Bobcat Goldthwait makes his directorial debut on this dark comedy that Pennywise and the Killer Klowns want to see as it revolves around someone like them, a clown with no morals.

Shakes is a clown who goes to birthday parties to make the kids laugh with his neat bunch of tricks. However, there is just one small problem. He’s an alcoholic. Waking up hungover every day, Shakes may bring delight to children but he’s a nightmare for other adults, especially his girlfriend Judy, who has grown tired of Shakes’ drunk antics and decides to dump him. His friends Dink and Stenchy break the news to Shakes that his dream job of becoming a kids’ show host has been thwarted by his arch-nemesis Binky, who also pines for Judy’s affections.

Shakes ends up going a downward spiral. Despite his attempts to go cold turkey, things go too far, and he eventually is in a major slump. However, things are about to go from bad to worse. When Owen Cheese, Shakes’ old family friend and manager, is found dead, Shakes is the prime suspect. Together with Judy, Dink, and Stenchy, Shakes intends to clear his name and find out who killed his friend and why.

During the 1980s, Bobcat Goldthwait was at his prime as one of the top comics to transition into films, with his iconic screeching voice and performances such as the reformed gang leader turned cop Zed in the Police Academy franchise and Hot to Trot helped solidify his reputation. Today, he is more known as a director, mainly doing dark comedies and this film makes his feature film directorial debut, which he also wrote and takes the lead role.

Those expecting Goldthwait’s trademark screeching from back in the day will be sorely disappointed but yet see that him playing it straight in some aspect works very well here. The fact he plays a drunken clown may say a lot about polar opposites of what we saw in the 1980s to this film, released in 1991. Just kidding, but what’s great is that Goldthwait is excellent in the lead role, going from miserable drunk to someone who finally sees the errors of his ways especially when he is framed for murder. The first of the party antics is actually a fun part of the film and the only time we really see Shakes at his high point before the downward spiral.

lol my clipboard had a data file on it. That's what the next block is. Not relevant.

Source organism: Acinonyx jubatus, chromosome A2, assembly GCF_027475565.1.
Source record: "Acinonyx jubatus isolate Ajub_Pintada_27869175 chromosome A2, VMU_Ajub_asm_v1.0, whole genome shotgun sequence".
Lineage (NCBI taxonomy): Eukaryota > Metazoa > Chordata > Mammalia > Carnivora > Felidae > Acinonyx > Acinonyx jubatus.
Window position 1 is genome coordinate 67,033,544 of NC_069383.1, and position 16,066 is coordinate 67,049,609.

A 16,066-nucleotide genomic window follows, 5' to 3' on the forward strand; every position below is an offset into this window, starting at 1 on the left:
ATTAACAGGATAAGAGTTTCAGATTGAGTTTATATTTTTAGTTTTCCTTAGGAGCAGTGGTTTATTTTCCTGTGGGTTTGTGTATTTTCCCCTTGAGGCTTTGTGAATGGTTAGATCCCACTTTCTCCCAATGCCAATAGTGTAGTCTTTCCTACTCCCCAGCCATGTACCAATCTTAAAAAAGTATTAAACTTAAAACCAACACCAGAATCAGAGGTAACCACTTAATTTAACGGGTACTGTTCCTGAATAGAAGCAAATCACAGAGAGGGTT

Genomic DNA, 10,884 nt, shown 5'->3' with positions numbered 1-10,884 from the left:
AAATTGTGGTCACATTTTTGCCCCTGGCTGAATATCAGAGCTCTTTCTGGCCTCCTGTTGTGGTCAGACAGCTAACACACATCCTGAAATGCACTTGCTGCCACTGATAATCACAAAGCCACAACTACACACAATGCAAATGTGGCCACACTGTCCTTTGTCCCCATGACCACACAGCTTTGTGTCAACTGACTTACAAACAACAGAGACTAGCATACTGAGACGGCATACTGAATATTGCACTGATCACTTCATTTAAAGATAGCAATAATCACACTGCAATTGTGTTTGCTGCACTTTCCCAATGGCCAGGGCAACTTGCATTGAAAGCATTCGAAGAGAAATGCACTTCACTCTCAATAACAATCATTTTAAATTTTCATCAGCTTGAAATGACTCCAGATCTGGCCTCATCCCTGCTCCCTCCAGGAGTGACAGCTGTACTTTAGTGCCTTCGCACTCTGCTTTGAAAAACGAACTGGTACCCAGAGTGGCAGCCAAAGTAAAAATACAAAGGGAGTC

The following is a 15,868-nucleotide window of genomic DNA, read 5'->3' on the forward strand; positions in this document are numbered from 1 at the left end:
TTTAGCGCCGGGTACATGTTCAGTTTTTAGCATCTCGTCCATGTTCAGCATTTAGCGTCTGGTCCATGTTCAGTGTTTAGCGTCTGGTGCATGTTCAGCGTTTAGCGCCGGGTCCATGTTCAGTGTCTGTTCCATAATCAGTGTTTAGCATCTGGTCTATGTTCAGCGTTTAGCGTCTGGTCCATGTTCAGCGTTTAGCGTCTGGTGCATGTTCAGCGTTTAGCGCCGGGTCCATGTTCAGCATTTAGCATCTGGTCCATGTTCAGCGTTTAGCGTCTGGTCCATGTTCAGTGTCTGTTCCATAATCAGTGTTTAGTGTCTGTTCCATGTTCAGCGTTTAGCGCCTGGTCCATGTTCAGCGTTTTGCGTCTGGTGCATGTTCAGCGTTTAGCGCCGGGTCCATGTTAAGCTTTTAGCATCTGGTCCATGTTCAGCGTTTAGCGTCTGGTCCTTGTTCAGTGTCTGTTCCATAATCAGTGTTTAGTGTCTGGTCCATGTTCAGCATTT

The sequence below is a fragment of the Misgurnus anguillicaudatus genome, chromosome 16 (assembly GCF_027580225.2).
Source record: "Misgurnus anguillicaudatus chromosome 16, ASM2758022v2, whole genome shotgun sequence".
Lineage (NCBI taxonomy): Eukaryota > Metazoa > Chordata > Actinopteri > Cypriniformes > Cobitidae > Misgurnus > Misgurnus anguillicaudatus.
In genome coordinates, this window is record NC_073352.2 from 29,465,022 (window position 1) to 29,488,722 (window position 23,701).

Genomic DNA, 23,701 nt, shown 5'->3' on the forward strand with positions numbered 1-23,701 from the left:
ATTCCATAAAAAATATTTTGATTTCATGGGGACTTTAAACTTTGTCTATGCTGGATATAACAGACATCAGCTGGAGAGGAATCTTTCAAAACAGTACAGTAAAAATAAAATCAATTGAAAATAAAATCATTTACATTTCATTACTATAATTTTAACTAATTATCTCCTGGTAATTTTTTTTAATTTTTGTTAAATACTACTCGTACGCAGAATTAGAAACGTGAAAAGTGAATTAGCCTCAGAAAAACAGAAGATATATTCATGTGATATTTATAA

What’s, or rather who is more fun to watch are the supporting cast members, from Julie Brown as Shakes’ on-off girlfriend Judy, who aspired to be a pro bowler; Blake Clark as the cross-dressing clown Stenchy and a pre-fame Adam Sandler as the shy blue haired Dink, Shakes’ two most trusted buddies; and the future SpongeBob SquarePants himself, Tom Kenny, who brings a both conceited and freaky performance to the role of Shakes’ arch-rival Binky, who even makes up his own show lyrics to the tune of the Trammps’ hit “Disco Inferno” that’s both fun and creepy at the same time, considering his light blue tuxedo. There’s also an extended cameo from the legendary Robin Williams as a mime teacher who attempts to teach a disguised Shakes the art of mime to well, exactly what you would expect from the comedy legend.

Shakes the Clown is a wonderful in a bat-s**t crazy kind of way directorial debut for Bobcat Goldthwait. He proves here he doesn’t need to resort to his old shtick, try something new, and succeed. This is the best of the drunken clown films and Pennywise and the Killer Klowns can learn a thing about using comedy though Shakes himself…just kidding. Cue the circus horn!


An I.R.S. Media Production. Director: Bobcat Goldthwait. Producers: Ann Luly and Paul Colichman. Writer: Bobcat Goldthwait. Cinematography: Bobby Bukowski and Elliot Davis. Editing: J. Kathleen Gibson.

Cast: Bobcat Goldthwait, Julie Brown, Tom Kenny, Blake Clark, Adam Sandler, Kathy Griffin, Paul Dooley, Tim Kazurinsky, Paul Kozlowski, Robin Williams, Florence Henderson.